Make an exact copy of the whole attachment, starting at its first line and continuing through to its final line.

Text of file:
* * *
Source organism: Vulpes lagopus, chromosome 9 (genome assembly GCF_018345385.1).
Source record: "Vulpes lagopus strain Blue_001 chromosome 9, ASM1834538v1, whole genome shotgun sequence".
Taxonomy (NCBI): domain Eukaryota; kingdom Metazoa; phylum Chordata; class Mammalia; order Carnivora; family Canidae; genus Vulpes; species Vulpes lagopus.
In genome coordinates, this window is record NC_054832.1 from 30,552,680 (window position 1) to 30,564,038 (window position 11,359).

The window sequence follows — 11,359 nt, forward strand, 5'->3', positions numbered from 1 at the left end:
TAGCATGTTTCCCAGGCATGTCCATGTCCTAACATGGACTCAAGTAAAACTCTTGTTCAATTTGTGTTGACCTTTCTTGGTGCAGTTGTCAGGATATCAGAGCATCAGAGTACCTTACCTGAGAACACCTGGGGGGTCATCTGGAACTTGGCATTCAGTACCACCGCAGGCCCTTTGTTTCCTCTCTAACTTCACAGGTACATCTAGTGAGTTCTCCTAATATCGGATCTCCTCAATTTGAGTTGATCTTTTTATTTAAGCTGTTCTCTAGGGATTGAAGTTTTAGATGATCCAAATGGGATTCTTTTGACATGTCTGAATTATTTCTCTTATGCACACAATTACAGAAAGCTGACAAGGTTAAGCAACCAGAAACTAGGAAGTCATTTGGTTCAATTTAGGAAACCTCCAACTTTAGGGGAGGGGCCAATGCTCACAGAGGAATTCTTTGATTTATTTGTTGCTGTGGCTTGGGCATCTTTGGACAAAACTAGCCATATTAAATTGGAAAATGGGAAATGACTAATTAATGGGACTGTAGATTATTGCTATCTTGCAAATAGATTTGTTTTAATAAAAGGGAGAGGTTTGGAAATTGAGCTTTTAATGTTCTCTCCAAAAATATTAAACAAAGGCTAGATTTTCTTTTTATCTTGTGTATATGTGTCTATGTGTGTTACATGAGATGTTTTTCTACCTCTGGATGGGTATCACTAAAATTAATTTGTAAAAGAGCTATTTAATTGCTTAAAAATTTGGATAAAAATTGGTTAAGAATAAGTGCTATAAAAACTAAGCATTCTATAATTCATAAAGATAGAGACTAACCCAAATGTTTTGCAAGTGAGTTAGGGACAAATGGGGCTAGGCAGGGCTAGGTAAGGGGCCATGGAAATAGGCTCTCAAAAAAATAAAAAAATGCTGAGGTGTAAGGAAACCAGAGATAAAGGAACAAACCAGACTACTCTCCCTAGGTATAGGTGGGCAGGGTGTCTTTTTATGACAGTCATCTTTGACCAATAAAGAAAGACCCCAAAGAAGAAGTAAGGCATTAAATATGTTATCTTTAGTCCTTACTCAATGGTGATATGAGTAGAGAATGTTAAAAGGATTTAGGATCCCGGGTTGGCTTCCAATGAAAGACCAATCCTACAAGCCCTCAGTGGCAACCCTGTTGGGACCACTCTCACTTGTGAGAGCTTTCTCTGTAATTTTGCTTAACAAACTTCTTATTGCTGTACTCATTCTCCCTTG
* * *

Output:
Source organism: Vulpes lagopus, chromosome 9 (genome assembly GCF_018345385.1).
Source record: "Vulpes lagopus strain Blue_001 chromosome 9, ASM1834538v1, whole genome shotgun sequence".
Taxonomy (NCBI): domain Eukaryota; kingdom Metazoa; phylum Chordata; class Mammalia; order Carnivora; family Canidae; genus Vulpes; species Vulpes lagopus.
In genome coordinates, this window is record NC_054832.1 from 30,552,680 (window position 1) to 30,564,038 (window position 11,359).

The window sequence follows — 11,359 nt, forward strand, 5'->3', positions numbered from 1 at the left end:
TAGCATGTTTCCCAGGCATGTCCATGTCCTAACATGGACTCAAGTAAAACTCTTGTTCAATTTGTGTTGACCTTTCTTGGTGCAGTTGTCAGGATATCAGAGCATCAGAGTACCTTACCTGAGAACACCTGGGGGGTCATCTGGAACTTGGCATTCAGTACCACCGCAGGCCCTTTGTTTCCTCTCTAACTTCACAGGTACATCTAGTGAGTTCTCCTAATATCGGATCTCCTCAATTTGAGTTGATCTTTTTATTTAAGCTGTTCTCTAGGGATTGAAGTTTTAGATGATCCAAATGGGATTCTTTTGACATGTCTGAATTATTTCTCTTATGCACACAATTACAGAAAGCTGACAAGGTTAAGCAACCAGAAACTAGGAAGTCATTTGGTTCAATTTAGGAAACCTCCAACTTTAGGGGAGGGGCCAATGCTCACAGAGGAATTCTTTGATTTATTTGTTGCTGTGGCTTGGGCATCTTTGGACAAAACTAGCCATATTAAATTGGAAAATGGGAAATGACTAATTAATGGGACTGTAGATTATTGCTATCTTGCAAATAGATTTGTTTTAATAAAAGGGAGAGGTTTGGAAATTGAGCTTTTAATGTTCTCTCCAAAAATATTAAACAAAGGCTAGATTTTCTTTTTATCTTGTGTATATGTGTCTATGTGTGTTACATGAGATGTTTTTCTACCTCTGGATGGGTATCACTAAAATTAATTTGTAAAAGAGCTATTTAATTGCTTAAAAATTTGGATAAAAATTGGTTAAGAATAAGTGCTATAAAAACTAAGCATTCTATAATTCATAAAGATAGAGACTAACCCAAATGTTTTGCAAGTGAGTTAGGGACAAATGGGGCTAGGCAGGGCTAGGTAAGGGGCCATGGAAATAGGCTCTCAAAAAAATAAAAAAATGCTGAGGTGTAAGGAAACCAGAGATAAAGGAACAAACCAGACTACTCTCCCTAGGTATAGGTGGGCAGGGTGTCTTTTTATGACAGTCATCTTTGACCAATAAAGAAAGACCCCAAAGAAGAAGTAAGGCATTAAATATGTTATCTTTAGTCCTTACTCAATGGTGATATGAGTAGAGAATGTTAAAAGGATTTAGGATCCCGGGTTGGCTTCCAATGAAAGACCAATCCTACAAGCCCTCAGTGGCAACCCTGTTGGGACCACTCTCACTTGTGAGAGCTTTCTCTGTAATTTTGCTTAACAAACTTCTTATTGCTGTACTCATTCTCCCTTG